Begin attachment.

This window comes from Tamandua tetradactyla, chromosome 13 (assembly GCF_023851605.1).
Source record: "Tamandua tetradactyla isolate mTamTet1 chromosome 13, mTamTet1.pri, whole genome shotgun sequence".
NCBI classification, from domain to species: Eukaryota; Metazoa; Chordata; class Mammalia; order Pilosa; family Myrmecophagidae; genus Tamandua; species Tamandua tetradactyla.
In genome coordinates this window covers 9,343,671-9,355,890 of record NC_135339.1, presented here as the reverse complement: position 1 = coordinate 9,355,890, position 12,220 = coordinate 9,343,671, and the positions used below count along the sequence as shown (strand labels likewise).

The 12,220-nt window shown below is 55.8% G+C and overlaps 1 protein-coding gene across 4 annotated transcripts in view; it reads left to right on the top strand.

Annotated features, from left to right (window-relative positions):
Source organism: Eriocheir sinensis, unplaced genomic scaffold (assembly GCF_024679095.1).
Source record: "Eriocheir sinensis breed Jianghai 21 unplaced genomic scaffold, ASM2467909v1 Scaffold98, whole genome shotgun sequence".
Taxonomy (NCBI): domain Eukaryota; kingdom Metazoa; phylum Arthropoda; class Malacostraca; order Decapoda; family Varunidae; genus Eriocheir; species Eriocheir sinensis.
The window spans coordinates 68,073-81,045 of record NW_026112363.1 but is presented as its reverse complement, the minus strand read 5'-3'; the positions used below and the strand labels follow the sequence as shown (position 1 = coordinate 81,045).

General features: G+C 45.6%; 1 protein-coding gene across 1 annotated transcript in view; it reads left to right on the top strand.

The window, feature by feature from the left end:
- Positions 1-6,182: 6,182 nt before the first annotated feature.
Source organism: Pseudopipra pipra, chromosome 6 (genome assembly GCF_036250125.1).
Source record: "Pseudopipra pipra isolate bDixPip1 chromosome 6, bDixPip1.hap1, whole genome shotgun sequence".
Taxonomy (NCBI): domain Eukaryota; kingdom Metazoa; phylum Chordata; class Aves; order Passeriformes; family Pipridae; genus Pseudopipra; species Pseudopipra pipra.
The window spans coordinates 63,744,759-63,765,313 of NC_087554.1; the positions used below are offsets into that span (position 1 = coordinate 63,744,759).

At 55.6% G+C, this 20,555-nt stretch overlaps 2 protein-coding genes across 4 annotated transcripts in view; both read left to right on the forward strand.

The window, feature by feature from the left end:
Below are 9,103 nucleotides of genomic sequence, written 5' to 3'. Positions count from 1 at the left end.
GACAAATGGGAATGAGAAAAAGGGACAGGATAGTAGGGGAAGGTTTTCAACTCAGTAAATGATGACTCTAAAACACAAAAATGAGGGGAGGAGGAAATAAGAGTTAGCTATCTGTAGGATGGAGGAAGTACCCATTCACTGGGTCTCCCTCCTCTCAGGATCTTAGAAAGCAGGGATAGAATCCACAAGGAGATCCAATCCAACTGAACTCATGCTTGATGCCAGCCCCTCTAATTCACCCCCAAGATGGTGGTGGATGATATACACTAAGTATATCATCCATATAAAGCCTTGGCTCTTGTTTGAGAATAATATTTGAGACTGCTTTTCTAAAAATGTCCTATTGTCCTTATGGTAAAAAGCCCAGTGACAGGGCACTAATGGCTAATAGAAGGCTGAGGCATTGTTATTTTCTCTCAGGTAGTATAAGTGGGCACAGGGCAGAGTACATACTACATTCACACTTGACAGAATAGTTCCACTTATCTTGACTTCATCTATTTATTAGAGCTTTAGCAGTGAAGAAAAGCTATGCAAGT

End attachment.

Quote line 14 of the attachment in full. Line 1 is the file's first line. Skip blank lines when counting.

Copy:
Source organism: Pseudopipra pipra, chromosome 6 (genome assembly GCF_036250125.1).